How To Get Rid Of Spider Mites Naturally?

How To Get Rid Of Spider Mites Naturally

If you’ve been wondering how to get rid of spider mites naturally, you’re at the right spot. Though pest control is among the most annoying chores for any gardener, it’s even more of a challenge when they’re hard to spot. Spider mites are so tiny that they’re not always visible to the naked eye, making it difficult to get rid of them.

Getting rid of spider mites naturally includes introducing predators, spraying the plants with pressure water, pruning and disposing of the infested leaves. There are several home remedies that work effectively against spider mites, including cayenne pepper spray, garlic spray and neem oil.

In favorable conditions, spider mites multiply quickly, laying eggs on the underside of the leaves with an exponential growth in population in a matter of days. Employing suitable techniques to cater the infestation is very important in preventing lethal consequences on the plants.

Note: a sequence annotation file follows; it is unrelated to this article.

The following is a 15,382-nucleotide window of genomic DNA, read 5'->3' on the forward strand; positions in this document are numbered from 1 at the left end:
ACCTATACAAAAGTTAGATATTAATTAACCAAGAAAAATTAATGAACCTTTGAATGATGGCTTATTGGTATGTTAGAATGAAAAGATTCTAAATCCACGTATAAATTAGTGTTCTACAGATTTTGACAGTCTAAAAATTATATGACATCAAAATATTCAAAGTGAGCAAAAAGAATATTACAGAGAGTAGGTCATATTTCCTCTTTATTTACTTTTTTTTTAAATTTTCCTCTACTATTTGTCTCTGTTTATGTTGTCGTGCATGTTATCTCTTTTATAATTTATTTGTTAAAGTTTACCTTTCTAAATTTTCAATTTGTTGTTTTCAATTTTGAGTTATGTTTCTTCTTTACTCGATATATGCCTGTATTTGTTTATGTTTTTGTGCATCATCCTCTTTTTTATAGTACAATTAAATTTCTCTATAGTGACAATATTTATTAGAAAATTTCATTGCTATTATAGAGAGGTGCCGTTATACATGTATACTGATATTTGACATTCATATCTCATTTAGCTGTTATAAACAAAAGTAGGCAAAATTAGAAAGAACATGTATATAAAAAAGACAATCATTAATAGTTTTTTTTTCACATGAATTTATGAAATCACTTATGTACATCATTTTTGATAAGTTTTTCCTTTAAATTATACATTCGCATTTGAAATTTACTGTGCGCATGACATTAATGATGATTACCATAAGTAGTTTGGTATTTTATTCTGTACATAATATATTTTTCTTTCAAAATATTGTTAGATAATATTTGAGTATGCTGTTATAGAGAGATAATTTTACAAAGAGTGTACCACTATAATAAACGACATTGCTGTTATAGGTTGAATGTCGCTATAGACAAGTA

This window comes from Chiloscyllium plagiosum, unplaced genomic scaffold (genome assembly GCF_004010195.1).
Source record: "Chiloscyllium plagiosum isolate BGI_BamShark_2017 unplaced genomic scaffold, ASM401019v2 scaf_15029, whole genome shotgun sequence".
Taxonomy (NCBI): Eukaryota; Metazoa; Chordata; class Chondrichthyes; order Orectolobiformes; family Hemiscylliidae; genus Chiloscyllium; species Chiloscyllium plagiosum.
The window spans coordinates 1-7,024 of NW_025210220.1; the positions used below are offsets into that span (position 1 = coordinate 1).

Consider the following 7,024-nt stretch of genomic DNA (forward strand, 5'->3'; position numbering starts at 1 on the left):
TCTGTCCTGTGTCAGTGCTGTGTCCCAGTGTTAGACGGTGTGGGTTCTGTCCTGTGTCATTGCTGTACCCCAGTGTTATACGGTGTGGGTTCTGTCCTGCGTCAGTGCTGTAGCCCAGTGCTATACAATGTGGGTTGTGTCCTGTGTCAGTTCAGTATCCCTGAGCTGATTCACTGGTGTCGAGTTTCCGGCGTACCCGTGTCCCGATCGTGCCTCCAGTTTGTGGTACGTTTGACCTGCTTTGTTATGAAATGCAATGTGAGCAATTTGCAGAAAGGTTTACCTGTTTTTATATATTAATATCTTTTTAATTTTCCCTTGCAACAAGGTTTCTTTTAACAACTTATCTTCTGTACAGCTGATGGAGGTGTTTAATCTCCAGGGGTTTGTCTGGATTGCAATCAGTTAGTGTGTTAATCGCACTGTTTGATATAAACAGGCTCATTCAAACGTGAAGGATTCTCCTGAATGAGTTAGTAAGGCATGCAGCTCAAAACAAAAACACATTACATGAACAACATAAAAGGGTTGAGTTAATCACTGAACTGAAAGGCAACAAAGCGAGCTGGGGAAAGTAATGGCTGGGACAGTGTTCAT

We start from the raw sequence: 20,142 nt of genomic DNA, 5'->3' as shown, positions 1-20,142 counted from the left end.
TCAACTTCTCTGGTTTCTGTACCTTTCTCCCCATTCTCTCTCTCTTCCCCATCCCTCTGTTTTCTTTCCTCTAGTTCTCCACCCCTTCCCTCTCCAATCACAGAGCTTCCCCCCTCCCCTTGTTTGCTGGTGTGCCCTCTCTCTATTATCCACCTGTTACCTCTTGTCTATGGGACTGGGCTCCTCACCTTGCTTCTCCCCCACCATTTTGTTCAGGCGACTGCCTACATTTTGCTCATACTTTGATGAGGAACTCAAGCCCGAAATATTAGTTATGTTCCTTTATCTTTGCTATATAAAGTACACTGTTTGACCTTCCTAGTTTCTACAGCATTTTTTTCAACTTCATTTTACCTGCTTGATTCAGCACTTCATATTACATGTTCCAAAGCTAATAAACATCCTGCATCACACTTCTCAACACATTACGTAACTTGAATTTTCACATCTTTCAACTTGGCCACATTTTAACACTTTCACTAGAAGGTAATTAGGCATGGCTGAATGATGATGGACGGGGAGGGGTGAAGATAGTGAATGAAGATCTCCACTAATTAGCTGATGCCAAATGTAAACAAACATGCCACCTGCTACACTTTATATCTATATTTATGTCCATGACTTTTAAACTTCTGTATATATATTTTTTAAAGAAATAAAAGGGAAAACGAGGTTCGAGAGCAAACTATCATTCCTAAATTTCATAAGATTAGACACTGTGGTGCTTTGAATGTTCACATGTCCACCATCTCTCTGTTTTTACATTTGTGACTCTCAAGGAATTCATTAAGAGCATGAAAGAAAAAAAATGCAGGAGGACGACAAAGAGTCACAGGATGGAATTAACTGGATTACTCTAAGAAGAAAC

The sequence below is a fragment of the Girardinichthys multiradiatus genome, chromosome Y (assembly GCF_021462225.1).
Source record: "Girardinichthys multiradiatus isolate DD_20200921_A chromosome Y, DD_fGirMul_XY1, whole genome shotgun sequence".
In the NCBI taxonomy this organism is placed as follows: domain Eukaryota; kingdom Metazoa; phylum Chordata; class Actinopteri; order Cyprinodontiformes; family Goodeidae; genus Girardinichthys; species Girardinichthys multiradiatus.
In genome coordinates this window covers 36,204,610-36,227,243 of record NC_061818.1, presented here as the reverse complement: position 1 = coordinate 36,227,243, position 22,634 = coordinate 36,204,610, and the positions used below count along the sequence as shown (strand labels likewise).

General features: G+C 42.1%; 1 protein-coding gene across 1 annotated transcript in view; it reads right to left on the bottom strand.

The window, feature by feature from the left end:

How To Get Rid Of Spider Mites Naturally

How To Get Rid Of Spider Mites Naturally

Many gardeners don’t approve the use of chemical pesticides in the garden since it disrupts the ecological balance and can kill beneficial insects as well.

Moreover, chemicals can be toxic to humans and pets so avoid using them especially if you have pets or children in the house.

Natural predators, such as ladybugs and lacewings keep the population of spider mites and other pests in control.

Encourage these beneficial insects in the garden by avoiding the use of chemicals, watering regularly, mulching and growing flowers.

Predatory insects are also available in stores for fighting spider mites.

Garden centers typically sell predatory mites, Phytoseiulus persimilis, for controlling spider mites on garden plants.

What Kills Spider Mites Naturally

What Kills Spider Mites Naturally

Pepper extracts, including those from bell pepper, jalapenos, cayenne pepper and chile, are known to be toxic to spider mites.

Capsaicin present in pepper is what is lethal to mites and kills them by damaging their nervous system.